“I have been acquainted with a number of platforms and coding languages that I had never been exposed to before,” she said. “Being a part of the data science team, I learned about the process of data acquisition and cleaning, and as a member of the publications team I learned the basics of markdown as well as the process of creating a content management system. It has also been incredibly valuable to get the chance to work on this kind of research so early on in my time at UVA.”
Four Cooper Center interns who graduated in May have landed full-time jobs in the clean energy field. Shobe said the students might have very well landed the jobs even if they hadn’t been in the program, but that the added experience – and the fact that they weren’t just sitting at home waiting for employers to offer them jobs – certainly didn’t hurt.
Since the summer program began in May, interns have, among other things, been learning how to write code and use data science to create a dashboard that had already been in the works for the Virginia Department of Mines, Minerals and Energy.
The dashboard tracks solar panel and wind farm capacity, emissions levels and other benchmarks toward meeting clean energy goals.
“They just turbocharged the effort,” Small said. “They were able to get a variety of data sources organized into databases and created visualizations that were clear and could be put into an online system that people can look at.
“They took a great deal of complicated information and made it very accessible. … It’s a really strong group of students.”
Shobe said the roots of the center’s intern program began to form before the pandemic. An adjunct economics professor, he was teaching a course last fall, “The Economics of Sustainability and the Environment,” and had students who wanted to know how they could do more meaningful work in the sector.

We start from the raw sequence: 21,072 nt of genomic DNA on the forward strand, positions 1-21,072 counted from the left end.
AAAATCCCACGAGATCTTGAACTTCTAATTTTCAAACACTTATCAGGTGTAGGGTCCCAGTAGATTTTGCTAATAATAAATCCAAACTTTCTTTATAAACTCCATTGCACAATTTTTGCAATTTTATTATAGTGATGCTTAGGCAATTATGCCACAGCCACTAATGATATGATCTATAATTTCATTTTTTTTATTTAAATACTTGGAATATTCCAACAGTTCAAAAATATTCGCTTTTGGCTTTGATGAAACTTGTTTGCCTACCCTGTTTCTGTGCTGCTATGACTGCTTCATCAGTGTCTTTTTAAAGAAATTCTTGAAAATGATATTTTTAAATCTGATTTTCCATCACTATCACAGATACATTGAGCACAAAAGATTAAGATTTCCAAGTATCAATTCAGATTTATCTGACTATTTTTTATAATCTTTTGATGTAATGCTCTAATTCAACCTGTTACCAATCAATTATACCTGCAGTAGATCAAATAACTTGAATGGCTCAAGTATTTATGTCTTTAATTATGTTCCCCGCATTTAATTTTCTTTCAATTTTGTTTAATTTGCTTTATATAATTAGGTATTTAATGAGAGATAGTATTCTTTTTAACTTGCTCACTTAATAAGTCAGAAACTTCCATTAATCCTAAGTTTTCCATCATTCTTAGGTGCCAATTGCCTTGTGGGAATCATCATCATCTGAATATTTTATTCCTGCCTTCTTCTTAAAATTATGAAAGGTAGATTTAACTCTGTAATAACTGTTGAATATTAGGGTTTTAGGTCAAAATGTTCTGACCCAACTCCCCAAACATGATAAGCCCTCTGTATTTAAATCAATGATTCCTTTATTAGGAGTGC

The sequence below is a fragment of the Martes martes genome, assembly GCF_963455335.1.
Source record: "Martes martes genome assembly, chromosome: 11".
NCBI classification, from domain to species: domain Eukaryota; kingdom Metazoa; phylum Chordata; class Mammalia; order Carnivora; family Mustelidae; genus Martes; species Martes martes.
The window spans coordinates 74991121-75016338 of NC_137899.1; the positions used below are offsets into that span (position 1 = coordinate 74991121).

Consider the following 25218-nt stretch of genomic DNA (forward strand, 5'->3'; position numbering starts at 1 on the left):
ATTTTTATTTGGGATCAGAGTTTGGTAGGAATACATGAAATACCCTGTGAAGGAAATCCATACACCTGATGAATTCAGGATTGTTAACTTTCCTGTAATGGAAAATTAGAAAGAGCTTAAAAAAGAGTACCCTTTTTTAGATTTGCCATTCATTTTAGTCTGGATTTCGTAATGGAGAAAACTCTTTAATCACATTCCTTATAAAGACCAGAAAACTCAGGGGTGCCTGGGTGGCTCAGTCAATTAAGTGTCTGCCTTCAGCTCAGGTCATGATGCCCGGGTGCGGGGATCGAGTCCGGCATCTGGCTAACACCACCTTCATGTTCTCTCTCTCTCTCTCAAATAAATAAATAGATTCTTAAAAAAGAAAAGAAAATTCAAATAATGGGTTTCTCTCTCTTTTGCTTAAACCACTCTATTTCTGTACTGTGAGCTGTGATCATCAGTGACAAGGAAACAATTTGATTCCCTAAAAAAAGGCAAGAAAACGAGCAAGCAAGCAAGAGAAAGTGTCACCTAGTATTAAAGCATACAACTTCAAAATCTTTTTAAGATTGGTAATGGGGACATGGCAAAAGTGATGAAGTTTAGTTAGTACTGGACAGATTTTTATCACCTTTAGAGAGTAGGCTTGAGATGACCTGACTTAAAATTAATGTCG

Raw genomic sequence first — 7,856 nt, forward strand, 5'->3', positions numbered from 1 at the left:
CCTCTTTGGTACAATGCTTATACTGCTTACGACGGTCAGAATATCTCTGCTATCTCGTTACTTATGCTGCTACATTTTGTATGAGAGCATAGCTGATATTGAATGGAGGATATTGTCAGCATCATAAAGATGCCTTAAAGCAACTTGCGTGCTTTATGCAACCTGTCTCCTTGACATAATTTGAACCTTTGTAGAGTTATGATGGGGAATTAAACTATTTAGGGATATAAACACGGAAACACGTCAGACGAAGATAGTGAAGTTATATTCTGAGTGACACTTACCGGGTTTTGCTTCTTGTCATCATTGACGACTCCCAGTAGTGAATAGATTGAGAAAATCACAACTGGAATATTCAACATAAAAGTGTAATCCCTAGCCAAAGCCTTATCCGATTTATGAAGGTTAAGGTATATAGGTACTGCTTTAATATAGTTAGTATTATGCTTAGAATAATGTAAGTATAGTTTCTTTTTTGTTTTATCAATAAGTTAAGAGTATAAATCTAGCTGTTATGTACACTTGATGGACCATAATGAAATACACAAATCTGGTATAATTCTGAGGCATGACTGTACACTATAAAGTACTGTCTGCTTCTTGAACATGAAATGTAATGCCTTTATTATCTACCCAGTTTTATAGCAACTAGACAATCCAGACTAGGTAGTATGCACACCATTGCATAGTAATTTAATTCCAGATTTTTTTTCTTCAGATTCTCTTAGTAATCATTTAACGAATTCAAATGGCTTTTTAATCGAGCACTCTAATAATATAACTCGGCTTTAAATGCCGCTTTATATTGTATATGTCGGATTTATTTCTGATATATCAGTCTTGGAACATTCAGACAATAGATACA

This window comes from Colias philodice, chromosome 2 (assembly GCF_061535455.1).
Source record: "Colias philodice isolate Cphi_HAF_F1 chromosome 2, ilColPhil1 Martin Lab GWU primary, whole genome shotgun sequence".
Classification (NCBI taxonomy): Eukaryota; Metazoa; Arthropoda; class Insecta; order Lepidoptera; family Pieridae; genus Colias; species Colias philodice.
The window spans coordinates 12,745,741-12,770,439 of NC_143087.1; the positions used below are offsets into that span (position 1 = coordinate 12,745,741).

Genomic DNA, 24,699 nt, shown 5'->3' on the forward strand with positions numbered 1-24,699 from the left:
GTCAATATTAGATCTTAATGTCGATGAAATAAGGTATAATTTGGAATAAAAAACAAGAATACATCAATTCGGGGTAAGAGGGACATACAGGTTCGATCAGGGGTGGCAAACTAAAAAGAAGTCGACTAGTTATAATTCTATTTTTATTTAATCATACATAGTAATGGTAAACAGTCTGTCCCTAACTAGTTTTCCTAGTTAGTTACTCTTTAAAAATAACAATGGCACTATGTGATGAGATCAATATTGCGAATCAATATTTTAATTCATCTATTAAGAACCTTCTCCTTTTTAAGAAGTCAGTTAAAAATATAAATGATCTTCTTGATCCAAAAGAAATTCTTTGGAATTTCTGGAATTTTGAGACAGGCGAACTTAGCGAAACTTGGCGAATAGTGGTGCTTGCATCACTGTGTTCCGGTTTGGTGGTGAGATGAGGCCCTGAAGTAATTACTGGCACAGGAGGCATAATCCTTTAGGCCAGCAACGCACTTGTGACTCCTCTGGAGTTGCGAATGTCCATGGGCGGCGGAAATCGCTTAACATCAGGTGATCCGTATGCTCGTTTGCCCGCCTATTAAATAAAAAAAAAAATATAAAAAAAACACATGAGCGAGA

A few students began pitching in during the spring and, after the pandemic hit, Small – with the help of engineering assistant dean Will Guilford and Julia Lapan, the director of engineering career development – put out the word that the Cooper Center was looking for interns.
The project, with the help of visiting scholar and adjunct Darden professor Anthony Artuso, took off from there, with students from numerous schools then jumping aboard.
Within the scope of the overall initiative, there have been several projects.
Shobe said two of the standouts have been from a team of law students and one comprised of Darden students.
The law students made a report that broke down complicated legislation pertaining to clean energy that had recently been passed. The Darden students reported on how to deal with the intermittency of renewable energy.
“When the sun’s not shining and the wind’s not blowing, you’ve got to do something, right?” Shobe said.
“We want to learn to live with the intermittency of the power, and the Darden team did a nice report on the available approaches. Like what is the potential for nuclear power as a bridge? What kind of battery technologies are there? What kind of other storage technologies might we be looking for? They went through the whole range of options that will likely be available to us if we’re planning on being 100% zero emissions by 2050.”
Awasthi, who considering a career in the environment conservation sector, said she will be forever grateful to Shobe’s team.
“I had never heard about the Weldon Cooper Center before this,” she said. “Learning about what they do has made me so appreciative.
“One of my favorite parts of the experience is all the professors who have been involved. They’ve emphasized switching between projects if you realize you’re interested in something else, and finding work that’s really meaningful to you.”